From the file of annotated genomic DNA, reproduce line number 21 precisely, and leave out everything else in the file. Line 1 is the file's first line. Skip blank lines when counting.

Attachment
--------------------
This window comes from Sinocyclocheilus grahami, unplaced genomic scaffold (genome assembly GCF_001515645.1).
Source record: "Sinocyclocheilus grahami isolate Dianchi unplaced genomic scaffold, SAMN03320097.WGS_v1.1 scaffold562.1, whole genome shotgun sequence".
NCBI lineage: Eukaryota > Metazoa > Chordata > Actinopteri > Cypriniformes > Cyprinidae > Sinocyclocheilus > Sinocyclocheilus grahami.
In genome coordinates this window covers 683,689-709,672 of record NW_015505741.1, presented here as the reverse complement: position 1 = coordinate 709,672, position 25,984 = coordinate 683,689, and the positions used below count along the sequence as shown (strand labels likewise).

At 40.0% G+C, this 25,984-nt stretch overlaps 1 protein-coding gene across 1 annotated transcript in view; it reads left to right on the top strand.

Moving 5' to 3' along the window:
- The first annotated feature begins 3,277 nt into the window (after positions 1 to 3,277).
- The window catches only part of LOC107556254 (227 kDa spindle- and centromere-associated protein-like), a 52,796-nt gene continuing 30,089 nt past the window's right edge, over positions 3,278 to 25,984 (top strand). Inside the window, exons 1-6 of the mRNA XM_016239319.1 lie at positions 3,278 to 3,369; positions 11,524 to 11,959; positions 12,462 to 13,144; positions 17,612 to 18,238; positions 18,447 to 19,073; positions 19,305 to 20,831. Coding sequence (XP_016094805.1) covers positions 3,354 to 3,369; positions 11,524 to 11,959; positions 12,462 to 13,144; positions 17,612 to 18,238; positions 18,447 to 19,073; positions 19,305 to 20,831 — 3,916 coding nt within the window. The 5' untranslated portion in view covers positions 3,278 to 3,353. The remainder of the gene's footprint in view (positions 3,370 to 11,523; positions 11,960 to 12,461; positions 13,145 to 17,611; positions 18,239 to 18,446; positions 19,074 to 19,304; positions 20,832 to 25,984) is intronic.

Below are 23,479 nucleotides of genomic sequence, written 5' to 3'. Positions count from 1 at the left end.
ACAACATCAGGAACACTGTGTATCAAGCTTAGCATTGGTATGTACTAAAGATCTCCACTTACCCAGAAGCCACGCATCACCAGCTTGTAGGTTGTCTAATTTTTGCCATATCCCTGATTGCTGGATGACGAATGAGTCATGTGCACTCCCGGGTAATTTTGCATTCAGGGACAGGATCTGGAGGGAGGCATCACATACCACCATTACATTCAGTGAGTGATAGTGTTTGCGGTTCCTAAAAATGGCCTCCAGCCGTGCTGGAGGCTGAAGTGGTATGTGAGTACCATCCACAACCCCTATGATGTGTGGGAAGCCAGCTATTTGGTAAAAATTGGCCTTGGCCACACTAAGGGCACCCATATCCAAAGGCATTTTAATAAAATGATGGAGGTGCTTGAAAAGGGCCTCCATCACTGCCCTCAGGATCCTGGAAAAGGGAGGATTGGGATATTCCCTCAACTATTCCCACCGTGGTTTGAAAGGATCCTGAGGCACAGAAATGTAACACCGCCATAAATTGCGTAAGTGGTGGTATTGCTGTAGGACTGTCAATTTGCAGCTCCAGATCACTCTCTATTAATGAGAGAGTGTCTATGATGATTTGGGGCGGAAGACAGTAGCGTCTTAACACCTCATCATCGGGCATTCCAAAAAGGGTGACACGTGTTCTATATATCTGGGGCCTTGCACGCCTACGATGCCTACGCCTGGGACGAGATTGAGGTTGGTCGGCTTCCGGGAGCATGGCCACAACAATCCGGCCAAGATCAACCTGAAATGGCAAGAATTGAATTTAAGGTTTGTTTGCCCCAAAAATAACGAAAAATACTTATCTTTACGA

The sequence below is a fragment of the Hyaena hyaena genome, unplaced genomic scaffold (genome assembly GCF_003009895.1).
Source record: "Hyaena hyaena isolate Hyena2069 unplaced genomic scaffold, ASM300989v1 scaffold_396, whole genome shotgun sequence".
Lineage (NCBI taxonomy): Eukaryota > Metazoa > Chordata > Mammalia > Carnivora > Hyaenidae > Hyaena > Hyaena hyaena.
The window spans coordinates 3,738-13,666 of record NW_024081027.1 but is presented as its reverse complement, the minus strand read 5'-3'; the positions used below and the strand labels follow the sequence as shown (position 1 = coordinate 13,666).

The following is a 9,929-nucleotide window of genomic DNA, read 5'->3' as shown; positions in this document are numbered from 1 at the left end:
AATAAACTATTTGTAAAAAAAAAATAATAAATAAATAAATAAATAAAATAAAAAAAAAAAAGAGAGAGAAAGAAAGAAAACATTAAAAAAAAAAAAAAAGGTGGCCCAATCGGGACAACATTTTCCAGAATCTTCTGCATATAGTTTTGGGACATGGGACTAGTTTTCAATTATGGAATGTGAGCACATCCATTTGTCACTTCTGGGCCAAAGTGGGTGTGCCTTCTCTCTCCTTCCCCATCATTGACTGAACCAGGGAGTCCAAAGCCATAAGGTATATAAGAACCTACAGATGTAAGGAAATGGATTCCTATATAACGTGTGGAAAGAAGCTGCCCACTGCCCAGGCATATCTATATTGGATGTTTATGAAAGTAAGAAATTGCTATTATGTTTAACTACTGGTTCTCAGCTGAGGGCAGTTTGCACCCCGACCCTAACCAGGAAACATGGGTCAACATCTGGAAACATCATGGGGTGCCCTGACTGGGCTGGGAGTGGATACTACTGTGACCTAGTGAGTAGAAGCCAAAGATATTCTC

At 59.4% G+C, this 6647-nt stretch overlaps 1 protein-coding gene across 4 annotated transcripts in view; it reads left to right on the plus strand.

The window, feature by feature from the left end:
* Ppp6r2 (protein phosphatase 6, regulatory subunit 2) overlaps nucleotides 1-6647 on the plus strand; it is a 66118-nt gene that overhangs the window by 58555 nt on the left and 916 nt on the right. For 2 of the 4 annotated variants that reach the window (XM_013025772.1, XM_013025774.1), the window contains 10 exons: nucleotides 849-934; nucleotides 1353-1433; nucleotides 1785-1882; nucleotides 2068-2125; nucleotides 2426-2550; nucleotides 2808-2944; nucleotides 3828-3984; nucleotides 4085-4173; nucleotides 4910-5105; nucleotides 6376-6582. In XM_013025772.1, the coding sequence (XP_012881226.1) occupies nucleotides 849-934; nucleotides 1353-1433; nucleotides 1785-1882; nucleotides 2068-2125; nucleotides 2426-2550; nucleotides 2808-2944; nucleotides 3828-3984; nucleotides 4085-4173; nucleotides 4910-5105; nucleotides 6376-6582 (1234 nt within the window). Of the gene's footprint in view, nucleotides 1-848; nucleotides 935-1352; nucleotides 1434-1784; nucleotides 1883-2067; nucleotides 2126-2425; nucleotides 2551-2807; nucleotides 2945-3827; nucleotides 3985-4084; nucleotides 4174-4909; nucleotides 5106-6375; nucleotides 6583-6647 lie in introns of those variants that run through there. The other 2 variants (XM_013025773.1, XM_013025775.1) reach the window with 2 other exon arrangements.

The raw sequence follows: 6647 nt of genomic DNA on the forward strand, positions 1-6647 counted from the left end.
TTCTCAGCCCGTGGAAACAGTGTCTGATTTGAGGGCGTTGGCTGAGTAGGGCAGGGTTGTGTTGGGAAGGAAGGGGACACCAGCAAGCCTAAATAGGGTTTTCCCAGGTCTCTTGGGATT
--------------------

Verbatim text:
TTCTCAGCCCGTGGAAACAGTGTCTGATTTGAGGGCGTTGGCTGAGTAGGGCAGGGTTGTGTTGGGAAGGAAGGGGACACCAGCAAGCCTAAATAGGGTTTTCCCAGGTCTCTTGGGATT